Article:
Few historical figures have suffered such a systematic and enduring deformation of objective reality as the Borja/Borgia family, and particularly Alexander VI and his two most famous offspring – Cesare and Lucrezia. And few provide such a stark and extreme illustration of the fraught relationship between the Church, as an institution, and the spheres of secular and spiritual power, especially at a time when European society was witnessing an explosion of artistic activity and a spectacular new spiritual and intellectual debate inspired by the discovery of Greek civilization, which was to crystallize in humanist thought and a creative development which shaped the emergence from the medieval world to a true cultural and social Renaissance.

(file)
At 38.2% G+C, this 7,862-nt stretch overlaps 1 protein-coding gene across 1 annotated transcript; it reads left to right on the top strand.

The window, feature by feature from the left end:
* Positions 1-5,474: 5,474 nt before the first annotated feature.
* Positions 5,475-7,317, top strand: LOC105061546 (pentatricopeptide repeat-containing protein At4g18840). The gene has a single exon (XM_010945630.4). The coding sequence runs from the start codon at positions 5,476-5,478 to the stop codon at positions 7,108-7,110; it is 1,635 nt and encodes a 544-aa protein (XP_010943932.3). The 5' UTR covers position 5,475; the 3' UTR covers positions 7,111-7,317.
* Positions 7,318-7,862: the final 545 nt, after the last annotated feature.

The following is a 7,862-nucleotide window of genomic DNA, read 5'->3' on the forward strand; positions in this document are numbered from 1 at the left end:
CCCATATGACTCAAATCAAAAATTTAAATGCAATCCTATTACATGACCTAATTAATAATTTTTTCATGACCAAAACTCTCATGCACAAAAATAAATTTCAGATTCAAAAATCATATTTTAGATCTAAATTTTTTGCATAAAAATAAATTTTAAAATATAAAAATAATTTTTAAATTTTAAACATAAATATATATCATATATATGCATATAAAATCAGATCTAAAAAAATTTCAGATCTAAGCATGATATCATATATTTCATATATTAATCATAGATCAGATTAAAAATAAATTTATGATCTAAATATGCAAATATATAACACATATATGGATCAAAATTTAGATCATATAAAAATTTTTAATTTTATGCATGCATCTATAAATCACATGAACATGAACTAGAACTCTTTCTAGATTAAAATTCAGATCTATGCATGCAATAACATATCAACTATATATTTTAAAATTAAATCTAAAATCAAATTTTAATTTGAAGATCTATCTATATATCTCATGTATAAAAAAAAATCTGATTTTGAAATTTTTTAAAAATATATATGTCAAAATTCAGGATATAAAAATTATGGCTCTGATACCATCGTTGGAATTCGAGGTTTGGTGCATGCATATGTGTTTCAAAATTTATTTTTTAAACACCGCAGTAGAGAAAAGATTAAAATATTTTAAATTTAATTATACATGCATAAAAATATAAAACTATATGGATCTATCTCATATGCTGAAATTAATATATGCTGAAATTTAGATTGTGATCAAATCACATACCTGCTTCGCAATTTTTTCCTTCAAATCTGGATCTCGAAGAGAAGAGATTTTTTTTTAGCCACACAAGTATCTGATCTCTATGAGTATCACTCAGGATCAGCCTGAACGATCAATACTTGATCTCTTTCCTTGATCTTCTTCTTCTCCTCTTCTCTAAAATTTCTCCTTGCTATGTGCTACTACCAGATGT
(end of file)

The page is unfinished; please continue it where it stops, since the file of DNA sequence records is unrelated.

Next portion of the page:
The first illustrious Borgia was Alfonso de Borja, who accompanied Alfonso the Magnanimous in the conquest of Naples and later took up residence in Rome, where he was crowned Pope Callistus III in 1445. His papacy was distinguished by his determination to win back Constantinople (which became Istanbul in 1453), as well as the humanist nature of his policies. He was described by Eneas Silvio Piccolomini as “a most excellent gentleman of letters”, and he is known to have maintained a close friendship with the distinguished Latin scholar Lorenzo Valla (1407-1457).